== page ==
Elizabeth Holmes admits doctoring lab reports with pharma company logos

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San Jose, Calif. — Theranos founder and former CEO Elizabeth Holmes returned to the witness stand Tuesday, confirming key aspects of the prosecution’s allegations, including that she faced 11 fraud charges, but claiming that she There was nothing wrong in what he did.

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Prosecutors have repeatedly shown jurors’ lab reports emblazoned with the logos of pharmaceutical companies Pfizer and Schering-Plow. Witnesses from companies working with Theranos testified that the use of the logo was unauthorized and they were unaware of it at the time.

Holmes admitted that she was the one who added the logos to the Theranos lab reports and sent them to Walgreens after she struck a deal to keep her blood-testing startup’s diagnostic machines in the pharmacy’s retail stores.

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Holmes acknowledged that in some cases, Theranos used third-party tools instead of its own tools.

“This work was done in partnership with those companies and that’s what I was trying to convey,” she said via explanation. “I wish I had done it differently,” she said.

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Addressing another important point made by prosecutors, Holmes said that when Theranos switched from using on-site analyzers to a centralized laboratory approach to processing samples, It used third party tools as “inventions” instead of its own tools because there were too many samples to handle. Witnesses have testified that Theranos’ signature blood-testing machine repeatedly failed quality assurance tests and gave inaccurate results. Holmes said the company did not disclose the arrangement to its business partners because it was a trade secret.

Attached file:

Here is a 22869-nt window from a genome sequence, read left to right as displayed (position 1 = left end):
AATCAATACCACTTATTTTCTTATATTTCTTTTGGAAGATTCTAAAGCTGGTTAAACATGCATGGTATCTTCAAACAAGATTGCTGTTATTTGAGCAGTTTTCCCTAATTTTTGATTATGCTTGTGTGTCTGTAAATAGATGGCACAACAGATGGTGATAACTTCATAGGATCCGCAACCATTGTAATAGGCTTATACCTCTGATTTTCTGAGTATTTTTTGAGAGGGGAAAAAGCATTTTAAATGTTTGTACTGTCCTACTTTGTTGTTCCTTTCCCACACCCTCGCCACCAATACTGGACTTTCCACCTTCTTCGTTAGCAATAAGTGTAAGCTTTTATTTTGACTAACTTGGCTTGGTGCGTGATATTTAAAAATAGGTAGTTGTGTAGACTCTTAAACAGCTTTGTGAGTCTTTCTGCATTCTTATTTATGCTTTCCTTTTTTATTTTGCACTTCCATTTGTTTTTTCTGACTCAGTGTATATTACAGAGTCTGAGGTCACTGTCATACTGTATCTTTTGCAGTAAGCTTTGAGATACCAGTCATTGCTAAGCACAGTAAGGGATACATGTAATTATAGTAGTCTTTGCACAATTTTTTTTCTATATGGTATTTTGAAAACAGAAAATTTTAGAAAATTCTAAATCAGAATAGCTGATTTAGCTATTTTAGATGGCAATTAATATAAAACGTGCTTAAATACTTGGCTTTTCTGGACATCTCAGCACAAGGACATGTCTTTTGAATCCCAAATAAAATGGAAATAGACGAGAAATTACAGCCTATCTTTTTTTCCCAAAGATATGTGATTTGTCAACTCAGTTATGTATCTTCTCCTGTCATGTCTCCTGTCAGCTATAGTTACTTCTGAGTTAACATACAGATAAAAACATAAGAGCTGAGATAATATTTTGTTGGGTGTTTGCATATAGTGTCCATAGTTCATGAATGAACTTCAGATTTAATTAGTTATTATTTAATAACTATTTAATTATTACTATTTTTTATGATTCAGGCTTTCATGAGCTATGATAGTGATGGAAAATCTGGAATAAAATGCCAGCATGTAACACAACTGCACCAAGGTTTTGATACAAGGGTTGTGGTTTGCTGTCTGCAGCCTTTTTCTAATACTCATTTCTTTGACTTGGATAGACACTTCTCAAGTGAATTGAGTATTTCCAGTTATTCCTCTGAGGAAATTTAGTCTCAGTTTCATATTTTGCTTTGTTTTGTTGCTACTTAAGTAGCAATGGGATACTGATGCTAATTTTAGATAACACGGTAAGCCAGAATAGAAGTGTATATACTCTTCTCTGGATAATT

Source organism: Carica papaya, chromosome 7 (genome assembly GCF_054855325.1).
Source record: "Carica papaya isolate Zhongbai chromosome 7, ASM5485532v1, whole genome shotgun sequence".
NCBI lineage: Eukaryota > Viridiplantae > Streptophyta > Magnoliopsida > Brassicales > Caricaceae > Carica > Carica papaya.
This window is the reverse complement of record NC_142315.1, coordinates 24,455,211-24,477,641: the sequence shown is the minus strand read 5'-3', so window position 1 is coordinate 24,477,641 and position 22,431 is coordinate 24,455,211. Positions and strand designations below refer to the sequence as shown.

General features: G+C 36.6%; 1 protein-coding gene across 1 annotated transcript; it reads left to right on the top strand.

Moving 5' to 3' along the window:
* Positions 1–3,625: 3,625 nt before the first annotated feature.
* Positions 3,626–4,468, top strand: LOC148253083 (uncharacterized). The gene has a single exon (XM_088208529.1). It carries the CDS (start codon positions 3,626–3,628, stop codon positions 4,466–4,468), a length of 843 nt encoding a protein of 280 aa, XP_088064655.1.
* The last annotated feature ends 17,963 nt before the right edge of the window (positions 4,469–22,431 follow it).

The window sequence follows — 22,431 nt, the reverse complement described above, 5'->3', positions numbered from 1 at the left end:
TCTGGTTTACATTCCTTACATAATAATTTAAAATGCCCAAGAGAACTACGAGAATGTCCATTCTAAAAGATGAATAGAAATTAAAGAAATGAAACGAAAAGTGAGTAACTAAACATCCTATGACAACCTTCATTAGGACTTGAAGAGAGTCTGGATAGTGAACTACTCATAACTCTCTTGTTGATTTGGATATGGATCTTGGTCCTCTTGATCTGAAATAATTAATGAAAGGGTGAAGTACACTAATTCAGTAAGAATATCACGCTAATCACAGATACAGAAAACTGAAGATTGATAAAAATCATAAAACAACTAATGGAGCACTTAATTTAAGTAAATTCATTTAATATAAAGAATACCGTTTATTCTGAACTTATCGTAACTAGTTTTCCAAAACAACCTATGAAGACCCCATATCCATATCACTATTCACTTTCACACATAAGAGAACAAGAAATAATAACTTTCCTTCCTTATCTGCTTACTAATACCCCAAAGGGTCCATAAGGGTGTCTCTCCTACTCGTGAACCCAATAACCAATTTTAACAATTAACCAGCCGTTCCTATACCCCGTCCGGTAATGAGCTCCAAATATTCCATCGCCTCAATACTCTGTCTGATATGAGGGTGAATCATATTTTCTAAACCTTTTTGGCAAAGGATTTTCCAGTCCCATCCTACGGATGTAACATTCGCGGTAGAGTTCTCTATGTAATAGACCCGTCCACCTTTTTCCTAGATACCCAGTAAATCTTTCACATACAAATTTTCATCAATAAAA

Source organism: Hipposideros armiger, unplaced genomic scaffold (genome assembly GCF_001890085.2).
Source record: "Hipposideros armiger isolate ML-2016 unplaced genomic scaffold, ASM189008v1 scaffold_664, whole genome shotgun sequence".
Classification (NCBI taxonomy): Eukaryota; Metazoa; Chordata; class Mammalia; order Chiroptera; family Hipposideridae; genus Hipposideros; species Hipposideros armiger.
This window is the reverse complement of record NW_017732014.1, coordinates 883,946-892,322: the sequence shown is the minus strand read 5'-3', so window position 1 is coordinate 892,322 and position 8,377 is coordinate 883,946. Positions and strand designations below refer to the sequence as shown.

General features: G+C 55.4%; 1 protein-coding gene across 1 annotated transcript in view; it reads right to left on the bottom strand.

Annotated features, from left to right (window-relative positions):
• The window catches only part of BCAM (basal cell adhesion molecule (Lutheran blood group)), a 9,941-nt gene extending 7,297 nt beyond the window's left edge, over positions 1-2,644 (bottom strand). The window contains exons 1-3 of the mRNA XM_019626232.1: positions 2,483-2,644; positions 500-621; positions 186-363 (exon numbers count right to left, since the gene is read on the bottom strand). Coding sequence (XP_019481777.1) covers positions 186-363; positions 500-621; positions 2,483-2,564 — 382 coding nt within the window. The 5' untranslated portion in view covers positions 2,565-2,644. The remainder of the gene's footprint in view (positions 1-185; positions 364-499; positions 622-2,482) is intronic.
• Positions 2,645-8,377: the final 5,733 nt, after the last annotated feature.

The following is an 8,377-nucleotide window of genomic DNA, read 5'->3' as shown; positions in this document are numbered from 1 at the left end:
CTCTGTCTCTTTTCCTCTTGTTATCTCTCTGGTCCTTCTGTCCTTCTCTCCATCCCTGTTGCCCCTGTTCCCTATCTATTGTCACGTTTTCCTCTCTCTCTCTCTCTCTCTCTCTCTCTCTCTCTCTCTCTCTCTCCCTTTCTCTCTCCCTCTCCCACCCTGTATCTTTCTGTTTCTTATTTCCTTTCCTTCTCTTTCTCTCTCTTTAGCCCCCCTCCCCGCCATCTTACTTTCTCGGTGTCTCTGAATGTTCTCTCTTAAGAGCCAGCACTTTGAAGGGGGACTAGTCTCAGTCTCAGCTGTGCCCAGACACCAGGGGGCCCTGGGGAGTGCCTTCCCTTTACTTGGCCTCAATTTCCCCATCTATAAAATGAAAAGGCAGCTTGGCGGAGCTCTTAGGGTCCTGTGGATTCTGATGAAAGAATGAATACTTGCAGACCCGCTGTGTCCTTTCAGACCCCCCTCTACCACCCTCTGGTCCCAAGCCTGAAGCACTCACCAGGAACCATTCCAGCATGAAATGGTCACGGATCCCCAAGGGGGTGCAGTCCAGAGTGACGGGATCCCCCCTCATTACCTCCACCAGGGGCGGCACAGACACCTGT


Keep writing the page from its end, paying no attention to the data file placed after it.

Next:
She denied prosecutors’ arguments about certain alleged misrepresentations to investors, the media, and business partners, confirming that she had received specific positive reports from employees and outside experts and believed their The statements were correct.

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When presented with company emails and PowerPoint presentations, defense attorney Kevin Downey asked Holmes about specific examples brought by prosecutors.

The jurors looked at an email sent to Holmes by then-chief company scientist, biochemist Ian Gibbons, about the development of Theranos’ fourth-generation device.

“Our immunoassays best match what can be done in clinical laboratories and work with small blood samples. Our assay is typically faster than a kit by a factor of three to 10 ,” Gibbons wrote.

Downey asked Holmes what he meant by that email. “I understand the 4 Series can do any blood test,” she replied.

US District Judge Edward Davila has directed jurors that emails between Holmes and his lab staff, along with several other demonstrations, should be construed as an indication of Holmes’ “state of mind”, not what actually happened. as its facts.

Despite those promises to investors and the media, other witnesses testified that Theranos’ proprietary equipment could only perform certain tests and had major quality issues. For its rollout with Walgreens, the company relied on Third-party equipment that was modified to process the company’s proprietary tiny “nanotener” blood vials, but still returned false results, according to testimony.

In a new line of defense, Holmes testified that Theranos test equipment in its laboratories had issues with excessive power demands and heat generation. He said they were designed to be used in retail stores visited by patients over the course of a day, but the Theranos lab had all the equipment clustered together and processed patient tests at once. . Defense brought an email between hardware project manager Tim Kemp stating that the Theranos building in Palo Alto, California, The retail rollout could not meet the power demand for running the equipment to process the large number of patients and run the air conditioning to cool them.

If convicted, Holmes faces up to 20 years in prison, a $250,000 fine, and full or partial restitution to investors, totaling about $155 million.



Credit: www.nbcnews.com /

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